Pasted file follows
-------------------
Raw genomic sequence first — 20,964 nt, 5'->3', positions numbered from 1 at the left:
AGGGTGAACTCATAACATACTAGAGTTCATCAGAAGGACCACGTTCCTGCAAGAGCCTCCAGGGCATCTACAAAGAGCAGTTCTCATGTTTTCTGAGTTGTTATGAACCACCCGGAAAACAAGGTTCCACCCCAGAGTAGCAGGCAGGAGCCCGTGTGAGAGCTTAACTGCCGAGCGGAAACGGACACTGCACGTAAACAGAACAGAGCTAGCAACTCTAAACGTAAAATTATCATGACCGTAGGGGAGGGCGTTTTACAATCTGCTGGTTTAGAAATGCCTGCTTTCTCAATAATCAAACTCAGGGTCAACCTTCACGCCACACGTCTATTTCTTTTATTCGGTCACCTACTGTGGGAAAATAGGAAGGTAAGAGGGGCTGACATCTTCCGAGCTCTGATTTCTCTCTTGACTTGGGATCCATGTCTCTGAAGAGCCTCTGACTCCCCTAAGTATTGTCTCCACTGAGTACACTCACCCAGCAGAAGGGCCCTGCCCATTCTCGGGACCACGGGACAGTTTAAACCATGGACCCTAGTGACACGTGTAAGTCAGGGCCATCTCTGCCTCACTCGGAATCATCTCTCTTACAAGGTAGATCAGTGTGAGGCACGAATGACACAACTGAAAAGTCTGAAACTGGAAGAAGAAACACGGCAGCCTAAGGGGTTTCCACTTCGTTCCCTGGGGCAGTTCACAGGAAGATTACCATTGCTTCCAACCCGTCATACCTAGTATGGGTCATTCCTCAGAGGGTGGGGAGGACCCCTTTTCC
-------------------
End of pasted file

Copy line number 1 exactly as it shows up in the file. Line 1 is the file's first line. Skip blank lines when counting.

Raw genomic sequence first — 20,964 nt, 5'->3', positions numbered from 1 at the left: